Wednesday, April 9, 2008

"...with a little help from my friends"

Once a year the San Francisco chapter of the National Association of Women Business Owners (NAWBO-SF) has an awards luncheon to honor two local women entrepreneurs. The keynote speakers at last year’s luncheon were two of the four co-authors of This is Not the Life I Ordered. This book will have special resonance with women in the San Francisco Bay Area but I think it will also speak to the hearts of women everywhere who have faced challenges either financial, marital and/or personal .

The two speakers were Jackie Speier and Jan Yanehiro. You may remember Jackie Speier as having been shot five times and left for dead on the tarmac in Guyana where she was investigating the People’s Temple. Do you remember that her husband died from an automobile accident when she was pregnant with their second child? Do you remember that five weeks later she had to sell her home because her husband had procrastinated too long in paying the premium on his life insurance policy? Each of the other three authors faced similar challenges…and today each is successful in her own way. How did they do it?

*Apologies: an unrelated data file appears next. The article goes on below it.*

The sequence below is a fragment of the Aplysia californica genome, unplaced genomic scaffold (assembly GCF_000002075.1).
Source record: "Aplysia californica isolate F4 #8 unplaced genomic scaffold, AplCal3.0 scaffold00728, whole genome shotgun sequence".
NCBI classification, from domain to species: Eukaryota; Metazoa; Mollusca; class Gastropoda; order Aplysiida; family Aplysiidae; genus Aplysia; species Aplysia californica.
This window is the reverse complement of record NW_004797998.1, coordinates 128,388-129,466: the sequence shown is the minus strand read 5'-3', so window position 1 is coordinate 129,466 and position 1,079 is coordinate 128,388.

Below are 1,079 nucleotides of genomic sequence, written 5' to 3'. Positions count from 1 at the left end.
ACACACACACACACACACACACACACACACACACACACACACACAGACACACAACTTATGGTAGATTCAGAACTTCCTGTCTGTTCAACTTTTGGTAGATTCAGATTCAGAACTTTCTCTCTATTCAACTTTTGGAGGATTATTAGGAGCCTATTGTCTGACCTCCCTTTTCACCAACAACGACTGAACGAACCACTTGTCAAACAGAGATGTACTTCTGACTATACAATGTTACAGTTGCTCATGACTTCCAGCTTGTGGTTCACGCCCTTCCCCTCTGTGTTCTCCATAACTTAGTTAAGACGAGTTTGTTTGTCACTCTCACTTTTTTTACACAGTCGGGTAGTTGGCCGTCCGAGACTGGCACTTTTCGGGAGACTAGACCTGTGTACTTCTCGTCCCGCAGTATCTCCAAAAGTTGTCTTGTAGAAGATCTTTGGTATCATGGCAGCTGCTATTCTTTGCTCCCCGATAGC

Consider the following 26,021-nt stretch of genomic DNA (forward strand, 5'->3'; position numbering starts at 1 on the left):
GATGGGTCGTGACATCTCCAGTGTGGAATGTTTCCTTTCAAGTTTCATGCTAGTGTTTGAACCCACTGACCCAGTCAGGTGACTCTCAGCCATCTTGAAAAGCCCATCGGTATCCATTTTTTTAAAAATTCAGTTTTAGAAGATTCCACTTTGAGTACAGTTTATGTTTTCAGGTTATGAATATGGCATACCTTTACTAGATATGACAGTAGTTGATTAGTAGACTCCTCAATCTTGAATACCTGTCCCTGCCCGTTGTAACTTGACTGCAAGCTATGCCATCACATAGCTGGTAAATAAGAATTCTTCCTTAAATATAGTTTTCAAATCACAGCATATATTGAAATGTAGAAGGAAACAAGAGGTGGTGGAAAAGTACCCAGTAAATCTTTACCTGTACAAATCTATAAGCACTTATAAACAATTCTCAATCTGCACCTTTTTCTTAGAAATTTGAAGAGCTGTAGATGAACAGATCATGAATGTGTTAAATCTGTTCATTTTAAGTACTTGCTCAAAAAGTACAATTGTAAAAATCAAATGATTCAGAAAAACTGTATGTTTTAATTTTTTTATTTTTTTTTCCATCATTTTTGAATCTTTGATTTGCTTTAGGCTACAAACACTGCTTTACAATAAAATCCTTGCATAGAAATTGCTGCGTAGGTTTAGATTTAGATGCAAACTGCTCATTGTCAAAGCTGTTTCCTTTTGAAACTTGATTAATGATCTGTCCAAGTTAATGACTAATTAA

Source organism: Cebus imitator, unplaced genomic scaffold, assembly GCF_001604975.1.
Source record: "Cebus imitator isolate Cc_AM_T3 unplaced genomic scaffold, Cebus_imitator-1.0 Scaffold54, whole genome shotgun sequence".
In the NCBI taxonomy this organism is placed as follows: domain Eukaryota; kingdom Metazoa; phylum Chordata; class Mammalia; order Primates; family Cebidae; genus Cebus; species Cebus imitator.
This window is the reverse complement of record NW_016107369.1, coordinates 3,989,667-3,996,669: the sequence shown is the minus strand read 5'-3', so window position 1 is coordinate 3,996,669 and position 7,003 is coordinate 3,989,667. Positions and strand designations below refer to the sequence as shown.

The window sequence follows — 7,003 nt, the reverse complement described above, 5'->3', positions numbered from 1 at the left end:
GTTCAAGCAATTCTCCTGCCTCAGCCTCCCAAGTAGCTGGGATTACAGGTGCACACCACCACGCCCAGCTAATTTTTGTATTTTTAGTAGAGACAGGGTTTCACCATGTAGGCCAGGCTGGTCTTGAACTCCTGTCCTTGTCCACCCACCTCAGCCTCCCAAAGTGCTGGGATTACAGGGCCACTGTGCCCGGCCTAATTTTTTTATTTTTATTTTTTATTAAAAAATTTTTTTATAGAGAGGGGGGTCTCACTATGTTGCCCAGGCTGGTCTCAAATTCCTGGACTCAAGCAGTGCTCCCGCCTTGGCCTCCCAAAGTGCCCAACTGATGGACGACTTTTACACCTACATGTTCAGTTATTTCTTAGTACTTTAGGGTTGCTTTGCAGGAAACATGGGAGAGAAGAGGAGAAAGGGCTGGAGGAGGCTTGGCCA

They will say that it was finding each other and forming their “kitchen table” group to meet monthly over the course of ten years, share their struggles and offer each other needed support. This book is the result of those conversations around the kitchen table. It includes some of the recommendations your may have heard before such as keeping a journal and practicing gratitude. There are exercises for the journal and questions for discussion around the table. There is a lot of inspiration, motivation and wisdom here. The book is filled with quotations from women well-known and not so well-known. For me, for whom the glass is almost always three-quarters empty, I found words by Pearl S. Buck especially pointed: “You can judge your age by the amount of pain you feel when you come into contact with a new idea.”

But I think the most important message if the book is: Don’t wait until you need the support of your kitchen roundtable to start one. If you don’t have a group of friends with whom you can share your struggles, start to build one. If you have such a group but maybe you don’t see each other that often, try to start getting together on a regular basis. If your life seems to be in good shape at the moment, look around and see if there is someone else in need of your support. We are all in this life together and this book can be a valuable companion!

1 comment:

  1. dorothea, this book sounds very interesting and i read the blog too. i will find time to read this book and maybe it will help me organize my life. thanks, anna